Kuba’s return means the back end is a bit crowded with eight defencemen in camp. Hale could be sent back to the club’s AHL affiliate in Binghamton at any time because he’s on a two-way contract. But if they try to send him down, the Senators may lose him on waivers because there are plenty of teams — including Tampa, Colorado and San Jose — in the market for defencemen.
It is an undervalued steadying of Karlsson and balancing on the blue line pairings that Kuba brings to the Senators, and after 5-10 games it will be interesting to note the transformation that the blue line may be showing. But it does put the team in an awkward position with the veteran Hale.
Meant to steady the forces in Binghamton, Hale proved a more capable replacement for the injured Kuba than Lee. But now that he bridged the 10 game mark on Thursday, one game shy of Kuba’s return, he can no longer be sent down without clearing waivers, according to the Citizen’s Allen Panzeri, and you can bet that it won’t be as clear a demotion as Brian McGrattan.
It’s unfortunate that it has to come to this, but there is really no way to guarantee he goes down. It could even wind up as I’ve seen before, where a demoted player is claimed by a team, only to have the former employers part with a late round pick to bring him back. You could hope that there is some respect for a more veteran player, but in this day and age it doesn’t seem to mean much. Once again, the farm team may wind up with the short stick after propping up the cropping up issues of their patron NHL squad, adding to a long list that’s long overdue for more positive exchanges.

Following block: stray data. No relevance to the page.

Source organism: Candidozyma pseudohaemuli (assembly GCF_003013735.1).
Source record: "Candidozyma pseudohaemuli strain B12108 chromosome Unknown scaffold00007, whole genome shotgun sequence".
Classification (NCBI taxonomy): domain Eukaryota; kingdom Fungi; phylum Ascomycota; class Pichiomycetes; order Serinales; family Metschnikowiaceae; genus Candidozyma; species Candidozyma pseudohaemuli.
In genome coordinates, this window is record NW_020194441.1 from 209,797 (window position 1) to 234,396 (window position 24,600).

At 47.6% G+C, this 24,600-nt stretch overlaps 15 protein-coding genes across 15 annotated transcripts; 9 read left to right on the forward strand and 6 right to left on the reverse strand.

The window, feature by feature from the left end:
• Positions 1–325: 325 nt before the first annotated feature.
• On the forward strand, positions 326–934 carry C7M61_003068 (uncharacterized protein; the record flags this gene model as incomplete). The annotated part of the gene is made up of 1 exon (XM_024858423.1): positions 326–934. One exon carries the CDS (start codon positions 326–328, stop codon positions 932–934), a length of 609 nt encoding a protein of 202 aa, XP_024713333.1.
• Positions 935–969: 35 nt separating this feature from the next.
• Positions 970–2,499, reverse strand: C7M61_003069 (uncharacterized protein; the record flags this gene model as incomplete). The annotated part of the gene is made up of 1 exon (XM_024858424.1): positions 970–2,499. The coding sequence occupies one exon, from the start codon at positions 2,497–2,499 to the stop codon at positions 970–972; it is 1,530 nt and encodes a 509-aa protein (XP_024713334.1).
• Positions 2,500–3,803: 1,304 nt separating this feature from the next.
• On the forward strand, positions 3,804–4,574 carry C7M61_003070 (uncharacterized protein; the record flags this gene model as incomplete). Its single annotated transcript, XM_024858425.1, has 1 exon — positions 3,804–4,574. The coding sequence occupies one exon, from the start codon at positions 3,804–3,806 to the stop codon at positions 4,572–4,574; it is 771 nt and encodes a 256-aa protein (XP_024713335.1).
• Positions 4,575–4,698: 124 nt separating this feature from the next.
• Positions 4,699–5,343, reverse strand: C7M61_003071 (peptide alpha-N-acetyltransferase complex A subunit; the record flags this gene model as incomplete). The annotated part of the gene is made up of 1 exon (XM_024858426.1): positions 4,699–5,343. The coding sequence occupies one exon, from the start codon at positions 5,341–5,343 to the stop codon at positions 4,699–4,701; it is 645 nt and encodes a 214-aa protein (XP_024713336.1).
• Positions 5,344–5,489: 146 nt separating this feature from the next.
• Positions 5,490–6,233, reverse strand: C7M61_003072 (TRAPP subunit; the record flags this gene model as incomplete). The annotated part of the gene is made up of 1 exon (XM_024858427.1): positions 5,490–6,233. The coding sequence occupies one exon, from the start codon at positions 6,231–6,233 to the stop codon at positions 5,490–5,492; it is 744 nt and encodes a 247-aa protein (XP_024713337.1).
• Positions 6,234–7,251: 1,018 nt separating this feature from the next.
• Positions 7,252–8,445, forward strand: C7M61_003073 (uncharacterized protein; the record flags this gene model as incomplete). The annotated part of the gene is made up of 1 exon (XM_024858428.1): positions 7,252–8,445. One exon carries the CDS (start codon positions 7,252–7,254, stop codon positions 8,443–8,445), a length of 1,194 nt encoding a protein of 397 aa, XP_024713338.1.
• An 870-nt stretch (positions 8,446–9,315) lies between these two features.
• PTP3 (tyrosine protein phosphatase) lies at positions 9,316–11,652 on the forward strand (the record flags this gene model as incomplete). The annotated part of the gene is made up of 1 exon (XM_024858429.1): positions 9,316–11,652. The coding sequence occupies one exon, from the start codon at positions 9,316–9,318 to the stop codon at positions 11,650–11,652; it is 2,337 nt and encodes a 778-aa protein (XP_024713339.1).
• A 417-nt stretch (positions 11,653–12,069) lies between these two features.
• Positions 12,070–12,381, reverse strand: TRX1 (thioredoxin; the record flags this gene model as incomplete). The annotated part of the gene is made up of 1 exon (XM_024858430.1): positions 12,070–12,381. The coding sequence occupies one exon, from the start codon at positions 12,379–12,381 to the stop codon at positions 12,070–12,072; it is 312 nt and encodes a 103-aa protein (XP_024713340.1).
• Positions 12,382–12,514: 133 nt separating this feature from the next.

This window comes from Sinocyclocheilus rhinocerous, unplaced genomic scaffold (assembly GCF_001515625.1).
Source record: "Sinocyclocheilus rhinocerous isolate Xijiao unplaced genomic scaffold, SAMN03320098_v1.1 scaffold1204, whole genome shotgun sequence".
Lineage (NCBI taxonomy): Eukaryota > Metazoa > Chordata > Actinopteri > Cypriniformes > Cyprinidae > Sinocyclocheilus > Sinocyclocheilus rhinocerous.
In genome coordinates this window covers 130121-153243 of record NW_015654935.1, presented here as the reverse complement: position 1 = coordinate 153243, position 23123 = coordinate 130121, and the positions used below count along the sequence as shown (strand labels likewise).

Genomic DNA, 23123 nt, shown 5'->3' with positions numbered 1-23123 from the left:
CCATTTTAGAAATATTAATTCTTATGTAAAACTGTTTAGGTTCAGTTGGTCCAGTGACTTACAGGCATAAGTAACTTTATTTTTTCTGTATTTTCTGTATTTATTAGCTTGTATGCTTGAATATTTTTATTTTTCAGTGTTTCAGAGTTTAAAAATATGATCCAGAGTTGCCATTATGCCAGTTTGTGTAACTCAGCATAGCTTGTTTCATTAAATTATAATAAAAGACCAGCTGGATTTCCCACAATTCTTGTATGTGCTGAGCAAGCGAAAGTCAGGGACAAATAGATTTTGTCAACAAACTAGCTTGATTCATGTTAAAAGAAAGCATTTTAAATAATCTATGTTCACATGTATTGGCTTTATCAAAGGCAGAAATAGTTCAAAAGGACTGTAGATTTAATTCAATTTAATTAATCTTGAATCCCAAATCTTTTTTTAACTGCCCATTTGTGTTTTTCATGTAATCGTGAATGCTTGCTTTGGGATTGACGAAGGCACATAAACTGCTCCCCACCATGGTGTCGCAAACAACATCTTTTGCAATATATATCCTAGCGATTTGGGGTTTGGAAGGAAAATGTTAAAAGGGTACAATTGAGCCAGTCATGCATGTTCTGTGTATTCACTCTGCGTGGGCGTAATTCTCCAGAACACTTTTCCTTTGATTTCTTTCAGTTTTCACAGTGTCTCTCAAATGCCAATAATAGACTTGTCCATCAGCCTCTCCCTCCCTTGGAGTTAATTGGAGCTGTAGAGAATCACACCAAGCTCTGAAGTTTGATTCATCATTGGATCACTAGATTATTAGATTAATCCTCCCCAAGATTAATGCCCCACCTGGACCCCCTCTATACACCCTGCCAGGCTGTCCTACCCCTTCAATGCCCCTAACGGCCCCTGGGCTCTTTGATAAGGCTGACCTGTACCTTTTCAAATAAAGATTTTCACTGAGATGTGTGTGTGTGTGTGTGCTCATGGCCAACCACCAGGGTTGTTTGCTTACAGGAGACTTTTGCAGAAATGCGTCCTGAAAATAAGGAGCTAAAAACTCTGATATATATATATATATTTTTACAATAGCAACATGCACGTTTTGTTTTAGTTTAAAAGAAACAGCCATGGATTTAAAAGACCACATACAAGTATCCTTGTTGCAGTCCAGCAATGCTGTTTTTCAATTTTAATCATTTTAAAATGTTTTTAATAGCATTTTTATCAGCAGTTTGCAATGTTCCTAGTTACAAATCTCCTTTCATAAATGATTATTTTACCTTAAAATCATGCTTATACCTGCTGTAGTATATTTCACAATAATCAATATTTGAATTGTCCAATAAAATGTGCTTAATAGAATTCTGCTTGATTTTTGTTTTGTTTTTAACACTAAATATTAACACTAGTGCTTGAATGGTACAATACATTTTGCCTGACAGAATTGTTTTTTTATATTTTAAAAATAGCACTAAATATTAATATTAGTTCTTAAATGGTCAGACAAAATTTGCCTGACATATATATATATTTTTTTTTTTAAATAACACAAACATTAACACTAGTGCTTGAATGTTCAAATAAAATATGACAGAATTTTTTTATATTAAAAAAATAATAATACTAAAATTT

With the way Brian Elliott has been playing, and especially with the 2-0 shutout he threw at the Boston Bruins on Saturday night, it appears that it will be tough for Leclaire to get back in net for the Ottawa Senators for much more than the odd game.
Clouston thought that Elliott looked fully in control in Boston.
“Very comfortable, very confident, and poised … those are the words that come to mind when I think (about Saturday’s game),” Clouston said.
“And just really solid rebound control. Just a couple of times, when they did crash the net, he was strong in the crease, he didn’t get pushed around, and he was able to control the rebounds. Against a team like Boston that’s a very strong, physical team and goes to the net hard, it’s so important to not allow rebounds.”
“He doesn’t have to make spectacular save when he’s at his best,” Clouston said. “He’s just in good position and has very good rebound control, and, if the highlight reel save has to (be made), he’s able to make that because he is in good position.
A 2.58 GAA and .918 Sv% are still dead average in this League, and buoyed by that 2-0 shutout of Boston it will take a great deal more to solidify his claim to a reliable production of those stats. Given the past two results, a 2-0 shutout for Elliott and a 6-2 loss for Leclaire, you would think that it is as all tied up for the late round pick as it is coming unraveled for the high round pick, but there is one grave consideration to take into account for the quick infusion of emotion into the Senators lineup.
From the Ottawa Sun, on the Richardson family’s personal tragedy,
Ottawa Senators assistant coach Luke Richardson is opening up his second home — Scotiabank Place — to the community Wednesday to celebrate his daughter’s life.
On Saturday, 14-year-old Daron Richardson, died in hospital[...].
The ceremony to honour Daron will begin at 10 a.m. Wednesday. The Richardson family has asked that, in lieu of floweers, donations be made to the Royal Ottawa Foundation for Mental Health Youth Program.
A true tragedy, and my thoughts and prayers are with the Richardson family at this time.
But it is impossible to read the quotes from players and Ottawa staff and not realize that this could well have charged them all as they outplayed Boston on Saturday. It’s an association you don’t ever want to make, but it is undeniably on their minds, and a win tonight that nobody is expecting from the Senators would go a long way to showing that the team is meant to be in a playoff spot, and that they truly do carry the Richardson family in their hearts.